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Michael S. Caterino
taxon links [down<--]Histeridae Monophyly Uncertain Monophyly Uncertain Interpreting the tree
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Containing group: Histeridae


The Chlamydopsinae is one of two exclusively inquilinous subfamilies of Histeridae (along with Hetaeriinae). This is probably the most poorly known of all histerid groups, although it has received some important recent attention (Caterino, 2000; Degallier and Caterino, in prep). Chlamydopsinae are rather restricted in distribution. Most of the described species are Australian, although additional species have been described from India, Japan, Taiwan, Indonesia, and New Guinea. It is likely that many new species will be found throughout mainland and insular southeast Asia.


The main synapomorphy of the subfamily is also its best diagnostic character: the antennal scape is inserted high on the frons, above the eye, and is expanded such that it completely hides the eye when the head is withdrawn (the name Chlamydopsis means ‘covered eye’).

Discussion of Phylogenetic Relationships

Relationships within Chlamydopsinae are currently being investigated. Pheidoliphila, Orectoscelis, Ceratohister, Eucurtiopsis, and Gomyopsis together clearly form a monophyletic group. In all of these the scutellum is hidden by the posterior margin of the pronotum, a strong synapomorphy. Whether the remaining genera form the sister group of this one or are paraphyletic with respect to it is not yet clear. The generic limits within the group are also currently in flux. The monophyly of Chlamydopsis and Orectoscelis is particularly doubtful.


Caterino, M. S. 2001. Descriptions of the first Chlamydopsinae (Coleoptera: Histeridae) from Wallacea. Tijdschrift voor Entomologie 143:267-278.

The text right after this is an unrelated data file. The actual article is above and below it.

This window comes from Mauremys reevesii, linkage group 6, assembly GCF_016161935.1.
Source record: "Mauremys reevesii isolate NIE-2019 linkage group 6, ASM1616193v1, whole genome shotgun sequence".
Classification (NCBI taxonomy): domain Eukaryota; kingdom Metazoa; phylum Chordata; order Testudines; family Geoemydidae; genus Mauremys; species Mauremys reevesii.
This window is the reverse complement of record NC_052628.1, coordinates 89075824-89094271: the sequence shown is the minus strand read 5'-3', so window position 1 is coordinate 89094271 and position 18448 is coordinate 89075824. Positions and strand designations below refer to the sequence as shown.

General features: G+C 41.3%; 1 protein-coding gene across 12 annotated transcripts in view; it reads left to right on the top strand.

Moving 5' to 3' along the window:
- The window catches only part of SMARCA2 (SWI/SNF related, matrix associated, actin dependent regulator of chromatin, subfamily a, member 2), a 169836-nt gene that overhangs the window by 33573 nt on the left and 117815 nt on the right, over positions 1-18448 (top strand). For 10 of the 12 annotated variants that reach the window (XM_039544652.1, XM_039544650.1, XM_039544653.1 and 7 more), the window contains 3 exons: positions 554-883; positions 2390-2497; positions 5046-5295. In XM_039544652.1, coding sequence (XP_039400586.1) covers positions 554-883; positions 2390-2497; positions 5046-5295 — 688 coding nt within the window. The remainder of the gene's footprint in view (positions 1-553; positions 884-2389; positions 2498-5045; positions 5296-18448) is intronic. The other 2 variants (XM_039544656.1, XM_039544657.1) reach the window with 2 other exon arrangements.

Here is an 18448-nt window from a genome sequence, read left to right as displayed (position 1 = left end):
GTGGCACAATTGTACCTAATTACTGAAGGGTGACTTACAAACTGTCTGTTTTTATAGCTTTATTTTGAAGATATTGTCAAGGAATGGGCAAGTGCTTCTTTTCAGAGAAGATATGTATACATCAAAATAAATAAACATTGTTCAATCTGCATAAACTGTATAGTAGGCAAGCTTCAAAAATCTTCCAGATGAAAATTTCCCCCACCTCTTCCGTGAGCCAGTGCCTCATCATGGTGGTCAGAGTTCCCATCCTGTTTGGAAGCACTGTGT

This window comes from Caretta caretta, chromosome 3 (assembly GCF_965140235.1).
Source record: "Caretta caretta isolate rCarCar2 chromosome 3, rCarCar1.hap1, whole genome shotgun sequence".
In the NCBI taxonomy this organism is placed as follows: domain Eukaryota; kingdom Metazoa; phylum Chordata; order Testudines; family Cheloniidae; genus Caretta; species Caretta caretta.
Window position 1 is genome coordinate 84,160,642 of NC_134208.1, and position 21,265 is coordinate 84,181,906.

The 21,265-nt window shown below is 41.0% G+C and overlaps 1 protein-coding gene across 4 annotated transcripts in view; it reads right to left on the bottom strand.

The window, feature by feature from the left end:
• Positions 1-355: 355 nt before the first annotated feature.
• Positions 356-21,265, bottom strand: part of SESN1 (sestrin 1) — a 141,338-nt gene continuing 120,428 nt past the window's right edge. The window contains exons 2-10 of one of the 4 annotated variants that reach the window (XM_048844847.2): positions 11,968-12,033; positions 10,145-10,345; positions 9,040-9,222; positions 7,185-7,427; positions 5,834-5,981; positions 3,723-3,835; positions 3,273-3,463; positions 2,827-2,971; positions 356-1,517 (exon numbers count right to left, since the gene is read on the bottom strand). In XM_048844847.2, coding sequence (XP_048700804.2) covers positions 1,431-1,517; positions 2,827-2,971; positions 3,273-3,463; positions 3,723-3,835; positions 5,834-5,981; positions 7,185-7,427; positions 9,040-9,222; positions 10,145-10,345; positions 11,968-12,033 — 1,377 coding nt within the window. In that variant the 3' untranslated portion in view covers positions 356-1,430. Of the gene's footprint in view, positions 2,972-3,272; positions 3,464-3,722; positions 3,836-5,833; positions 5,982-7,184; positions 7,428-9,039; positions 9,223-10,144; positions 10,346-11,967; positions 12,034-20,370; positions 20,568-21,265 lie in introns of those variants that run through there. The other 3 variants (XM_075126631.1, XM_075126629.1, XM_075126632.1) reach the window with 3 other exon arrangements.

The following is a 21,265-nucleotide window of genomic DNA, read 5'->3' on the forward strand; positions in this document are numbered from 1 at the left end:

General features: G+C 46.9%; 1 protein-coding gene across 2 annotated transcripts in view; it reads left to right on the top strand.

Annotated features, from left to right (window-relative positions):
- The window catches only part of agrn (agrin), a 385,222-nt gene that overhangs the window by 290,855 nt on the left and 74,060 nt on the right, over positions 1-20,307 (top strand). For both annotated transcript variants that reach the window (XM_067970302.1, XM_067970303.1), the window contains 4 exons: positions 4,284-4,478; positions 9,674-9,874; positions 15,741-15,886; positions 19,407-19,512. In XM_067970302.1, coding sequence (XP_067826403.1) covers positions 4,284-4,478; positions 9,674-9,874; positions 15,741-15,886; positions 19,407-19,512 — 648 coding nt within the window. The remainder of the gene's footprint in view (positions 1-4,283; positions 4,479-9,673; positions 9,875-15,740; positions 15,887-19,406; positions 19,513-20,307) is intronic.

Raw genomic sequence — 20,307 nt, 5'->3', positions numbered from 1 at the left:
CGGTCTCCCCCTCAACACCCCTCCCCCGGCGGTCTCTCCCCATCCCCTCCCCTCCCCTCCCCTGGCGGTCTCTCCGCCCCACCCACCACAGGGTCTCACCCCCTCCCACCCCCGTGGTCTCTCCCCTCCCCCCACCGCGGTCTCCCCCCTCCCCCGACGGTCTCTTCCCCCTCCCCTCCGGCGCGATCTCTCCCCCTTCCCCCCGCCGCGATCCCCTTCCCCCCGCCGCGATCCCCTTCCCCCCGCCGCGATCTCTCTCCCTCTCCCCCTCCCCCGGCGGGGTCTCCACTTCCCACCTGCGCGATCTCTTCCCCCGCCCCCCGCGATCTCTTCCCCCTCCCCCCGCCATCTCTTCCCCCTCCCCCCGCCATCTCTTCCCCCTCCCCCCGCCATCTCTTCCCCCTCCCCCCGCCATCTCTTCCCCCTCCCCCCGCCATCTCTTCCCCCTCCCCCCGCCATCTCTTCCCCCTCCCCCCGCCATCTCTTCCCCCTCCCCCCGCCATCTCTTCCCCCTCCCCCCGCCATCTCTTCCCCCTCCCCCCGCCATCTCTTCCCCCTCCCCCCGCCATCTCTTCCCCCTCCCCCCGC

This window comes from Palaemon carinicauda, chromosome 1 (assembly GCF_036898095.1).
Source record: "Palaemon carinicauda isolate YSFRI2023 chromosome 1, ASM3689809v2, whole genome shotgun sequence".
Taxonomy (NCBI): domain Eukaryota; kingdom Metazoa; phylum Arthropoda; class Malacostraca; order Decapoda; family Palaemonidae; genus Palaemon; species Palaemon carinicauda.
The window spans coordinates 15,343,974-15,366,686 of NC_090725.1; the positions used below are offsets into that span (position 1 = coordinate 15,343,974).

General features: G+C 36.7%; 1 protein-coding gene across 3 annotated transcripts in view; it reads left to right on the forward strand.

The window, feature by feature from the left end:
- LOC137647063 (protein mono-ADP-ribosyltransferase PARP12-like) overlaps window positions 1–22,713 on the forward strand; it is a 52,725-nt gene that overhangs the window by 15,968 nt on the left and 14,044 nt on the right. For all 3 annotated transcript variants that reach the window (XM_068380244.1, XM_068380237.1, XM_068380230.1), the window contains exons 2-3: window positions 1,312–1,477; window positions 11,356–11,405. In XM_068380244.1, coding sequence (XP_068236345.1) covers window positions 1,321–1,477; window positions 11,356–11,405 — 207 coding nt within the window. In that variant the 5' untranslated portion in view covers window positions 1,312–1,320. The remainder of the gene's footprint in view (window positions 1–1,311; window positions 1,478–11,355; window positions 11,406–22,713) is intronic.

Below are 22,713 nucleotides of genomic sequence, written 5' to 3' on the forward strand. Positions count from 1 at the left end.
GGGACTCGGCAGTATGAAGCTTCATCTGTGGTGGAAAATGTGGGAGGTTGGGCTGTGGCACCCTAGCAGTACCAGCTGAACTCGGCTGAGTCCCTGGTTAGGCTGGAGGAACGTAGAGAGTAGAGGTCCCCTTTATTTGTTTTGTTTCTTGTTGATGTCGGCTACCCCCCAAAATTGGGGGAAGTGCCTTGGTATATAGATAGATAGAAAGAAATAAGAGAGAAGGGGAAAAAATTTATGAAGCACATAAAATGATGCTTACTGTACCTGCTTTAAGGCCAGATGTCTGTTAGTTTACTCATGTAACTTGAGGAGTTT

Degallier, N. 1984. Gomyopsis kuscheli, nouveau genre et nouvelle espece de Chlamydopsinae. Nouvelle Revue Entomologie (N. S.) 1:55-59.

Degallier, N. and Caterino, M. S. in prep. Notes taxonomiques sur les Chlamydopsinae et description de taxons nouveaux.

Lea, A. 1912. Australian and Tasmanian Coleoptera. Proceedings of the Royal Society of Victoria 25: 31-78.

Nishikawa, M. 1996. On the genus Eucurtiopsis Silvestri occurring in Japan and Taiwan. Kanagawa-Chuho, Odawara 113:7-11.

Nishikawa, M., and K. Maruyama. 1993. Coleoptera in Zama-shi, Kanagawa pref.:219-308.

Oke, C. 1923. Notes on the Victorian Chlamydopsinae, with descriptions of new species. Victorian Naturalist 49:152-162.

Sawada, K. 1991. New myrmecophilous Coleoptera in Nepal and Japan. Contributions of the Biological Laboratory of Kyoto University 28:357-365.

Title Illustrations

From left to right:

Photographs copyright © M. S. Caterino, 2002

Scientific Name Ceratohister
Location Sabah, Malaysia
Specimen Condition Dead Specimen
Copyright © 2002
Scientific Name Ectatommiphila opaca
Location Australia
Specimen Condition Dead Specimen
Copyright © 2002
Scientific Name Eucurtia comata
Location Australia
Specimen Condition Dead Specimen
Copyright © 2002
About This Page

Acknowledgments: Much of the current work on Chlamydopsinae has been carried out in collaboration with Nicolas Degallier. Most of the uncited ideas presented above derive from our discussions. Numerous collectors and collection managers have provided us with tremendous help and wonderful specimens over the past couple years of chlamydopsine work, especially Ross Storey, Geoff Monteith, Tom Weir, Eric Matthews, Terry Houston, Alexander Reidel, and Bob Anderson. Keep ‘em coming, guys!

Santa Barbara Museum of Natural History
2559 Puesta del Sol Rd.
Santa Barbara, CA 93105 USA

Citing this page:

Caterino, Michael S. 2002. Chlamydopsinae. Version 07 March 2002 (under construction). http://tolweb.org/Chlamydopsinae/9386/2002.03.07 in The Tree of Life Web Project, http://tolweb.org/

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